Hercules practically had the game to itself at the bottom end of the digital DJing market until recently, but with these four models from big names like Numark, Vestax and American Audio, the bottom-end of the market just got congested.
Don’t expect professional build quality or top-end components here, but coming from named manufacturers, also don’t expect rubbish – these controllers carry many of the features of their grown-up brothers, but at a fraction of the price. Read on…
The compact, good-looking little Numark Mixtrack (US$149 / £128 / €155) comes bundled with Traktor LE software, the cut-down version of the highly regarded Traktor Pro program. It is simple and cheap, but has all the controls you’d expect.
A bit toy-like, it is nonetheless better laid out than the bottom-end Hercules controllers, and is undeniably good value for money. No built-in sound card though, so you’ll have to factor in buying a budget DJ card too. (Full Numark Mixtrack review here.)
Good if: You’re looking for value for money
Bad if: You can’t find, or don’t already have, a cheap-but-good-enough sound card
Inheriting the unique touch-sensitive jogwheels from the VCI-100 and 300, the attractive and portable Vestax Spin (US$249 / £205 / €229) comes with a novel take on DJ software – a program called djay, which integrates perfectly with iTunes.
With its built-in sound card and microphone input, and the simplicity of having full access to your iTunes playlists and folders to do your DJing from, plus some pretty good DJ effects, it’s a truly neat way of getting into digital DJing without any of the usual fuss. (Full Vestax Spin review here.)
Good if: You want to DJ easily in your living room at parties
Bad if: You want to do complex DJ moves (the software is limited)
American Audio VMS4
Laden with buttons, inputs and outputs including a booth/master split, 4 channels that are switchable between analogue and digital, 2 microphone inputs, loads of MIDI-assignable controls, and enough extras to keep you mapping functions for weeks, the American Audio VMS4 (US$499 / £327 / €377) is a feature-laden controller and the most expensive among our 4.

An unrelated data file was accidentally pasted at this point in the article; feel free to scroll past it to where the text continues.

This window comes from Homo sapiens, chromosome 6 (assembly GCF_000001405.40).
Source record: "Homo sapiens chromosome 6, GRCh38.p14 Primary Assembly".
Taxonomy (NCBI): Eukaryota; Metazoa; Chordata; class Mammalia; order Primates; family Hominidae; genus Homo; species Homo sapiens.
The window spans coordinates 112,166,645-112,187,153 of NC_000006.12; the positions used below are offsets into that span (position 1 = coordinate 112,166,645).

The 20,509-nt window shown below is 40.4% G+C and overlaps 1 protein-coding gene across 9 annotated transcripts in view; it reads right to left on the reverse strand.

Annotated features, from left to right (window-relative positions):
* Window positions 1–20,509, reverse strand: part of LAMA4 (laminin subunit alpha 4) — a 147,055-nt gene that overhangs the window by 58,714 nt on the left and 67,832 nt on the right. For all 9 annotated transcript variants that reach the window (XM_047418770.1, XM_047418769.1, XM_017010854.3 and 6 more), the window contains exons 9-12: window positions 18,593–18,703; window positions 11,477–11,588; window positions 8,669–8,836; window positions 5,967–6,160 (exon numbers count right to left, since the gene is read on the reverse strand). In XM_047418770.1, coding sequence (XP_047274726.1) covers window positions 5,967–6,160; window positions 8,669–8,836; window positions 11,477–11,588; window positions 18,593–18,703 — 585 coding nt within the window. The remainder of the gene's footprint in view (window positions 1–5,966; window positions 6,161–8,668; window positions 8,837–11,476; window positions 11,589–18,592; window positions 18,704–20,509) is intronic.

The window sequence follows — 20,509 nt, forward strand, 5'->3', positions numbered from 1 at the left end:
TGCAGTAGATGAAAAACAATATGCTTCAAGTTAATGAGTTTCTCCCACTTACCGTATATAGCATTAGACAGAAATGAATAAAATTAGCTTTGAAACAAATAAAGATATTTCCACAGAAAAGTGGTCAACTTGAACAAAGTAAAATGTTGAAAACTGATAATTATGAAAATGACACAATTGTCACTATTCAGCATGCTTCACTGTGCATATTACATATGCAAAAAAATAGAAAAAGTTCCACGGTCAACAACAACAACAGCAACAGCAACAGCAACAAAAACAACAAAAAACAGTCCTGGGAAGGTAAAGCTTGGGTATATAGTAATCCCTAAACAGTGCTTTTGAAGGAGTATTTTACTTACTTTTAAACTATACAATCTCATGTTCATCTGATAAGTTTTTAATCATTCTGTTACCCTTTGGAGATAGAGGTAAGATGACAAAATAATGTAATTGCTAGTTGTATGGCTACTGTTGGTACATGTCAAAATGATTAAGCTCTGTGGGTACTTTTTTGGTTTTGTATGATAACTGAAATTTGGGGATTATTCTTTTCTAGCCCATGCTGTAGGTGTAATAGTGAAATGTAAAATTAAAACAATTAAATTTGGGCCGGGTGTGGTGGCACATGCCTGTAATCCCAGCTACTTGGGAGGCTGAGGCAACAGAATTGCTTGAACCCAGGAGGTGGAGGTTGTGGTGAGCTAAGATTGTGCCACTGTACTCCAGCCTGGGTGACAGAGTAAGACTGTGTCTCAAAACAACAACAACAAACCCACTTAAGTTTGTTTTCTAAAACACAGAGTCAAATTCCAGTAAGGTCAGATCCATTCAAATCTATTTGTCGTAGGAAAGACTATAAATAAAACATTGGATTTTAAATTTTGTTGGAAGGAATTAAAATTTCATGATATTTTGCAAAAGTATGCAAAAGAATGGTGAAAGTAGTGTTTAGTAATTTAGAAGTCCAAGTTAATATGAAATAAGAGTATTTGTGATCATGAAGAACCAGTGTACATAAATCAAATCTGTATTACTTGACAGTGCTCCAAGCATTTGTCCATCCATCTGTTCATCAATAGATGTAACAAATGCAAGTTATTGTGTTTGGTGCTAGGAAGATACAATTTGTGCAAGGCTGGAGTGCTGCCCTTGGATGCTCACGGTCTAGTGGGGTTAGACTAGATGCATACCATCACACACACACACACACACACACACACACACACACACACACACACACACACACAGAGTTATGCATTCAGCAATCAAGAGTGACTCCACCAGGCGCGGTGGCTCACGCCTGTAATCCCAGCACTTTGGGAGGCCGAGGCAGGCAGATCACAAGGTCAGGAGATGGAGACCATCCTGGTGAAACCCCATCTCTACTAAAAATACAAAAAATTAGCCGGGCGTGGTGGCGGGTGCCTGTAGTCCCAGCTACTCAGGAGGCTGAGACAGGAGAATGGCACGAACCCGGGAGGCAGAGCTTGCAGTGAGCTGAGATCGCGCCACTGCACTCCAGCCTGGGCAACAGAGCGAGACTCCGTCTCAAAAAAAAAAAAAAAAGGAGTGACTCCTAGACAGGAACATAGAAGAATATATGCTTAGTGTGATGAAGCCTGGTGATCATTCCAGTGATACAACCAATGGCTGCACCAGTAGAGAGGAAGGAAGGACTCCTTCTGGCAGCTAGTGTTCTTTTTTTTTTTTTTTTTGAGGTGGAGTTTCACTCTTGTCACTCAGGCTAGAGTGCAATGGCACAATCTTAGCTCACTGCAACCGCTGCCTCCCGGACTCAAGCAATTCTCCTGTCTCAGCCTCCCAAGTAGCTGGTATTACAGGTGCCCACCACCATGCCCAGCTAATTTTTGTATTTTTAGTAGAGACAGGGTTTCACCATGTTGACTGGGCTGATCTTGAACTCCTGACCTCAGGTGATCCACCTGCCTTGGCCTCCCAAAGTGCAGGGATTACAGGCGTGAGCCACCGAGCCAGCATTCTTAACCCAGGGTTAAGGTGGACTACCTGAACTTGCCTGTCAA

It looks good too, with a reasonable build quality, and comes with the competent Virtual DJ 6 LE software and a built-in sound card. There’s a good review of it over on the excellent DJ TechTools blog.
Good if: You’re a geek looking for value.
Bad if: You want to just plug ‘n’ play.
Like the Spin, the Vestax Typhoon (US$279 / £199 / €235) is a younger sibling of the acclaimed Vestax VCI series, and gets those classic jogwheels too. Compact and good-looking, it is stripped down (also like the Spin), but still manages to pack some simple DJ effects, a built-in sound card and a microphone input.
Like the American Audio VMS4, it uses Traktor LE, a perfectly usable stripped-down version of the popular DJ package in use by many professional digital DJs. (Full Vestax Typhoon review here.)
Good if: You want a bargain all-in-one Traktor LE solution
Bad if: You have a Windows AMD machine – it won’t work on it.
If you want to do it professionally, get a professional controller. That said, if you want to dabble, these are a fantastic range of options. I can’t see any of them lasting you 5 years, like I hope my current controller, the Vestax VCI-300 will, but as a first digital controller, they’re all worth considering.
If you want to do it professionally, get a professional controller. That said, if you want to dabble, these are a fantastic range of options.
If you want to just “blend” music at parties and aren’t 100% serious about beatmixing etc (and don’t think you ever will be), the Vestax Spin looks great fun, and is the easiest of all of these to use too. The Numark Mixtrack would be great if it had a built in sound card, but even at it’s cheap price point is crippled without one to my eyes.
Of the two Traktor controllers, if you think you’ll be plugging in to all sorts of soundsystems and using decks and CDs too, go for the American Audio, but if not, the Typhoon is a great portable choice that you probably won’t outgrow for a couple of years at least.
What do you think? Are there any new controllers you’ve seen that you think should have been included? Have you just bought a controller you think is as good as any of the above? Let us know below.
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